The episode sparked lively comment on the dozens of blogs that cover Battlestar. A blogger for Blogcritics Magazine—which describes itself as “a sinister cabal of superior writers”—opined that the themes in “A Measure of Salvation” were “reminiscent of ethical dilemmas found in the Star Trek universe, allegories of present world events of our daily lives, though Battlestar Galactica is far superior to the Star Trek franchises.”
At the other end of the opinion spectrum, a blogger for Webomatica wrote, “[T]he moral qualms seemed to come out of left field to me. The Cylons obliterated millions of humans… [I]f you really have issues about exterminating the whole race, keep the handful of infected Cylons alive as a kind of Galactica petting-zoo.”
These popular commentators—and the two million other magnetized links in the chain of Battlestar viewers—represent a particular kind of religiosity that’s at once timeless and distinctively modern. In a sense, the fans who are inspired to kibitz by the show’s thick brew of divinity and morality are the heirs of spiritual meaning-making lineages that include not just Dionysian cults but yeshivas, monasteries and madrassas. They’re also the progenitors of what will likely become new and radically media-intensive religious movements that are emerging in an age of rapid technological change and remarkable spiritual flux.
Consider, for example, recent data from religious identification surveys (see links at the end of this story) showing that about 15 percent of Americans identify their religious affiliation as “none of the above”—a cohort larger than Methodists, Episcopalians and Lutheran combined and double the number of “nones” since that last such survey in 1990.
And among the 18- to 29-year-old demographic—the leading edge of a new generation of spiritually and technologically iconoclastic seekers and the core audience for media convergence phenomena like Battlestar—“nones” account for a quarter of the total population and an even higher portion of men.
Even as traditional brick-and-mortar religious institutions repackage themselves to appeal to young people weaned on interactive media, the technological innovations driving cultural change are allowing the producers of electronic information to create interactive media environments that are ever more keenly attuned to the experiences of the human beings who populate virtual worlds.
In other words, a 26-year-old “spiritual-but-not-religious” seeker participating in a online Battlestar chat or creating an avatar on Second Life expects the technology he or she is interacting with to be both responsive and fluid—the key features of interactive media environments.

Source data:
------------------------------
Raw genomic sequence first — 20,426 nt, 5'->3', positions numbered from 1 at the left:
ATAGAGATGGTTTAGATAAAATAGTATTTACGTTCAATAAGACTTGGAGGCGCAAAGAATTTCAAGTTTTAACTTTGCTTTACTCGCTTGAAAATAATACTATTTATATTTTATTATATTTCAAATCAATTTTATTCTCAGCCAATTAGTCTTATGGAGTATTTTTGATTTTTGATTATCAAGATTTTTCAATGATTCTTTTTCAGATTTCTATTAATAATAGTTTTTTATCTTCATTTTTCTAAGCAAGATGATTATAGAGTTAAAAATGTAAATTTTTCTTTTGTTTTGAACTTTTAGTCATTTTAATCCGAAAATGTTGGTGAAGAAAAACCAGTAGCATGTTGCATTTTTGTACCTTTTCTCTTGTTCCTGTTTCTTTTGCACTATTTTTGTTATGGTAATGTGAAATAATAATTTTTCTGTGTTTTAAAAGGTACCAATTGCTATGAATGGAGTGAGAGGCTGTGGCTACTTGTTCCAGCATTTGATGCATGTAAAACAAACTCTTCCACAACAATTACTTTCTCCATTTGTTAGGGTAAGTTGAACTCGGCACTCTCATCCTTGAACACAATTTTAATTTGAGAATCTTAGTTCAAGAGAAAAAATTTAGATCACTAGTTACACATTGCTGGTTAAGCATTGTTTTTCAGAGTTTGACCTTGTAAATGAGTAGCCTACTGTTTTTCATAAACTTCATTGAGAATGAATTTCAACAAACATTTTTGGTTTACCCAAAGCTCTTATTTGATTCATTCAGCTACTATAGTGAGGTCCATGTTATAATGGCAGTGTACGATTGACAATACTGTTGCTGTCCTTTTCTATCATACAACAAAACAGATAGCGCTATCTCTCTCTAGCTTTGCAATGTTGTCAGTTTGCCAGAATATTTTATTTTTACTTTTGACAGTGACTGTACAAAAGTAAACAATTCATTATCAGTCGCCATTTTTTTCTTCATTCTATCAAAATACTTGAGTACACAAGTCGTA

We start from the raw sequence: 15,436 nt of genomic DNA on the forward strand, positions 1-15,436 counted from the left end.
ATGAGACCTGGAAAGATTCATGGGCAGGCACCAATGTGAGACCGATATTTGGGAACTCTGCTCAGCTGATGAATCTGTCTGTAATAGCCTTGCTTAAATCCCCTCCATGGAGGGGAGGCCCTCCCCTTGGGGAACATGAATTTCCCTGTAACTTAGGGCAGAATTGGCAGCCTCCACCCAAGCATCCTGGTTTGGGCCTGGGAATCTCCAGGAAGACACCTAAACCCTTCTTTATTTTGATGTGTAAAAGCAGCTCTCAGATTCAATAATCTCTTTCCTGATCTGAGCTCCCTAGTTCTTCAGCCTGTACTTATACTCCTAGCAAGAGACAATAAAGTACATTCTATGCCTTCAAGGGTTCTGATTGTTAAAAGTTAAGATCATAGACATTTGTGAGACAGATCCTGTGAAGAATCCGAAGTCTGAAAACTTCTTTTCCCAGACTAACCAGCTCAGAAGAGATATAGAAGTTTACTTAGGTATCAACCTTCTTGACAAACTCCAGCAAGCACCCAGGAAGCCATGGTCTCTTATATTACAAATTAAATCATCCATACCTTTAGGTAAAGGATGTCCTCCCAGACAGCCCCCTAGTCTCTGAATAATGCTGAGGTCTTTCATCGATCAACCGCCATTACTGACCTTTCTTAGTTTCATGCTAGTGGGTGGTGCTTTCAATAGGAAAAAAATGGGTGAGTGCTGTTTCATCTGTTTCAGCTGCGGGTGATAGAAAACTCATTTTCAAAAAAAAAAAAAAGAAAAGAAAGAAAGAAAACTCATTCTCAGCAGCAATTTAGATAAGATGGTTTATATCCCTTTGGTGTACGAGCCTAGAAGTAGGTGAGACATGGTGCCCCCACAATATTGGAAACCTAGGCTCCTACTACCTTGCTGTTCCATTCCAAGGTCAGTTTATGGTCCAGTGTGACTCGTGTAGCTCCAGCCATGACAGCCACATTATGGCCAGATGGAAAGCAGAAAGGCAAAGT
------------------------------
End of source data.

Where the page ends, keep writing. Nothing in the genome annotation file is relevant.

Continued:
The mission statement for Giga Omni Media, a blogging network and thought-leader in emerging information technologies, declares that people who inhabit electronic media environments expect not only to acquire but to participate in the creation of information, “simultaneously devouring, sharing and shaping the flow for our own needs.” How are musty old creedal religions going to keep up?
If the fate of the Dionysian cults that birthed the Western theatrical tradition holds any lesson for American Catholicism, mainline Protestantism and the other traditional religious institutions that are shedding members—and isn’t it delightful to think that it might?—it’s that the interplay between inspiration and the forms of religious practice and observance must always be fluid. Imposing a sober orthodoxy on rituals intended to pierce the veil that separates the mundane from the sublime almost always diminishes the force of the experience; then, as Plato observes in the Ion, priests and poets become “like Bacchic maidens who draw milk and honey from the rivers when they are under the influence of Dionysus but not when they are in their right mind.”
The human pagans and biomechanical monotheists on Battlestar Galactica have to contend with these hard truths too. As the show’s fourth and final season builds toward its climax, Gaius Baltar has become the prophet at the center of a crisis cult on the Galactica, Cylon culture is torn by rebellion as sentient raiders attempt to shake off the domination of the elite humanoid skin jobs and, heedless of the guideposts established in sacred texts, Starbuck has struck off on her own with a restive crew in search of Earth. Will the center hold? When the time is right for initiation and rebirth, it must not.[For a pithy and witty 8-minute video primer on the Battlestar story arc through the beginning of the current season, click here.] [For more data from recent religious identification surveys, check out the U.S. Religious Landscape Survey at the Pew Forum on Religion and Public Life and the American Religious Identification Survey published by the Graduate Center of the City University of New York.]